According to the Internet, January 17 is “Ditch Your New Year’s Resolutions Day.”  I have no idea who created the day or why.  But it’s on the Internet, so it must be true.  Because I like the one resolution I made this year (to be more boring), I decided to celebrate the day by creating a list of worries that stepparents and foster parents can ditch this year, or at least worry about less.  

Don’t Worry About Our Kids’ Opinion of Us

It is human nature to want people to like us, especially when those people are an important part of our lives.  If we worry too much trying to get our children to like us, however, we will end up sabotaging any relationship that we could have.

We are not the people who are supposed to be in their lives.  No matter how wonderful we are as foster parents or stepparents, having us in their lives will feel slightly off to our kids.  Depending on their age and trauma history, they may feel that way for a long time. The more we try to push them, the more stress we put on whatever relationship we have.  The only way for a relationship to grow is to give it room and to accept the possibility that it may never thrive the way we want it to.

Our children also may feel other pressures that neither we nor they can control.  They may feel that accepting us is somehow disloyal to their biological parents.  Or maybe they just don’t know how to respond to the situation, and they are trying on various attitudes to see what fits.  Whatever their response, we need to stay balanced and comfortable with who we are.

Of course, we also should be open to signals about areas where we can improve.  Even the most unhinged criticism can have a germ of truth.  For example, no one has ever claimed that I am too patient or too likely to give in to someone.  There always is room for me to be more kind, more long-suffering, and more tactful.  But we need to work on virtues because we want to be better people, not because we want to win popularity contests.

Let your children work through their conflicts about losing their biological family.  However they do it and wherever  they end up, find a way to not take it personally.

Don’t Try to Replace The Biological Parent

More than one foster child has told me in the middle of a discussion, “You are not my parent.”  They were right.  I was not their parent, and I never could be.  Biological parents cannot simply be replaced.  We are not “the new parent,” and we should not try to get our children to accept us as substitutes.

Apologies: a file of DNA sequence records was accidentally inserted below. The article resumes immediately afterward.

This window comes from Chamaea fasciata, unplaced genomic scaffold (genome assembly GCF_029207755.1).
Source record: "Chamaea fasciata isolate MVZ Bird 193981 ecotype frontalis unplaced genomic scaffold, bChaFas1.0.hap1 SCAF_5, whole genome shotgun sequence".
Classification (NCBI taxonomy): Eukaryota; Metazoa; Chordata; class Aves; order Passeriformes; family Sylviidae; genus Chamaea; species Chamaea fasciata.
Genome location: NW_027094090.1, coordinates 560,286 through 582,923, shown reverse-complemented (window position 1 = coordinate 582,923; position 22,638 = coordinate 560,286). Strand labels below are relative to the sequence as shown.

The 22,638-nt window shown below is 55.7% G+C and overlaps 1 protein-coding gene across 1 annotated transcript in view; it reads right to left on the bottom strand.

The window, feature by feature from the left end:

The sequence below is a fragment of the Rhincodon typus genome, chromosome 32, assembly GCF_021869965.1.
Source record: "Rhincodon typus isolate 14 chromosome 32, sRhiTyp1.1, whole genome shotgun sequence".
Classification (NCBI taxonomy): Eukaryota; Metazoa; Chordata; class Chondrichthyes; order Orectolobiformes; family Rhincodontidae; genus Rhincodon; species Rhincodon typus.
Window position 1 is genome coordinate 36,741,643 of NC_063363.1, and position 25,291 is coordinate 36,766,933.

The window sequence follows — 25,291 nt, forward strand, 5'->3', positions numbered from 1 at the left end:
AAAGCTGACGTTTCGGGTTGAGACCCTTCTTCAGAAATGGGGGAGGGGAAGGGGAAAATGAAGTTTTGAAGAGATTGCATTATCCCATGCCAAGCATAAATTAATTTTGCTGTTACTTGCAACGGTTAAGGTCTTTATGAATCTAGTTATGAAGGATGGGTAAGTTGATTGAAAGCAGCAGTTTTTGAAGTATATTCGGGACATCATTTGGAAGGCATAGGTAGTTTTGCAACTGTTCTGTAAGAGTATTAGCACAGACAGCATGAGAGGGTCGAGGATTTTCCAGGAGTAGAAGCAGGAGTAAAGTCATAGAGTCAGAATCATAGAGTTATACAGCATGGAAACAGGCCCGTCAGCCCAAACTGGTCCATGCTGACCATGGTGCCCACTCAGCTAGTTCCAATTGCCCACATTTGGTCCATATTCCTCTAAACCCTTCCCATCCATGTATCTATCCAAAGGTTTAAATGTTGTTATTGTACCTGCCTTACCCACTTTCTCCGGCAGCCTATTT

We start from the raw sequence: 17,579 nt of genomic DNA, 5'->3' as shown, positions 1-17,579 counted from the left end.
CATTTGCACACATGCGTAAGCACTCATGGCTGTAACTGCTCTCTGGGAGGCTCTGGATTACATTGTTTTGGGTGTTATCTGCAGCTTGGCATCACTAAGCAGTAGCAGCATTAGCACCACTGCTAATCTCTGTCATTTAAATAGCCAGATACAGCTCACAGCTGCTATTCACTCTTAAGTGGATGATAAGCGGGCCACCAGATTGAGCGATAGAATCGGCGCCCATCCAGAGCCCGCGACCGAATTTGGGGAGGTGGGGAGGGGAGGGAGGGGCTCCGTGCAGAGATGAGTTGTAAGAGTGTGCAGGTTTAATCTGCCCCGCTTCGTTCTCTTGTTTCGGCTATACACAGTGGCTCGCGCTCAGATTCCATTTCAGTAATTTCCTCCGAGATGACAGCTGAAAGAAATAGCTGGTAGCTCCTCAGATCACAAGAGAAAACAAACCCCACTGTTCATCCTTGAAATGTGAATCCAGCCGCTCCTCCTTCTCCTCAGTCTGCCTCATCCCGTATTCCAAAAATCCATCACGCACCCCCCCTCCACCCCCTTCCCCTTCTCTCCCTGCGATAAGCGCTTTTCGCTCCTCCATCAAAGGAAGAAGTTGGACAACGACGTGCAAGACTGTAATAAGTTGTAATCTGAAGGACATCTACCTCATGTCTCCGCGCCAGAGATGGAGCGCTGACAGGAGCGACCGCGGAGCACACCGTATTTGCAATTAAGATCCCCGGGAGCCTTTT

On the other hand, we should never apologize for being the adult who is there.  We are the adult on the premises, with all of the responsibility and disadvantages that the job entails.  So when a child says we are not their parents, our answer is that of course we are not.  We are merely the adult who is there at the moment, who cares about them, and whose job is to take care of them, point out the house rules, or do whatever adult job needs to be done.

Don’t Worry About Their Relationship with the Biological Parent

One fixed rule of parenting stepchildren or foster children is to avoid getting in the middle of their relationship with their biological parent.  Their relationship is their business, and we should not ask questions, offer advice, or express an opinion.  Like every rule, there are exceptions, but we should start from the premise that the relationship is simply none of our business.

One exception is that we should help them build that relationship when we can.  Maybe we provide transportation for a visit or remind our child to write a birthday note.  When I was single, I spent many occasions sitting by myself in a restaurant or church or family gathering while my foster child visited with family.  When we have such an opportunity to help, we should take it.

We also should respond to our children’s questions.  From time to time, I have had children use me as a sounding board to work through conflicts with their biological parents.  I tried to help them come to their own conclusions without offering advice — never an easy task for me, and one that I often failed at.  When I followed their lead, however, our relationship always was stronger.

Finally, we need to help our children keep straight what is their responsibility and what is their parents’.  Children often take on way too much responsibility for their parents’ wellbeing.  Children of divorce can blame themselves for their parents’ discord, and children of dysfunctional parents can end up handling too many adult tasks.  Part of our job is helping children understand where their responsibilities end.  Again, we have to follow the child’s lead and not say more than they are willing to hear.  Most important, we have to find a way to help them understand these complicated matters without criticizing their parents.

Parenting other people’s children can be a difficult balancing act.  Avoiding these three temptations, however, can reduce our stress and take some big pressures off our relationships.

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Debbie Ausburn

I make my living as a lawyer, but what I do is take care of other people’s children.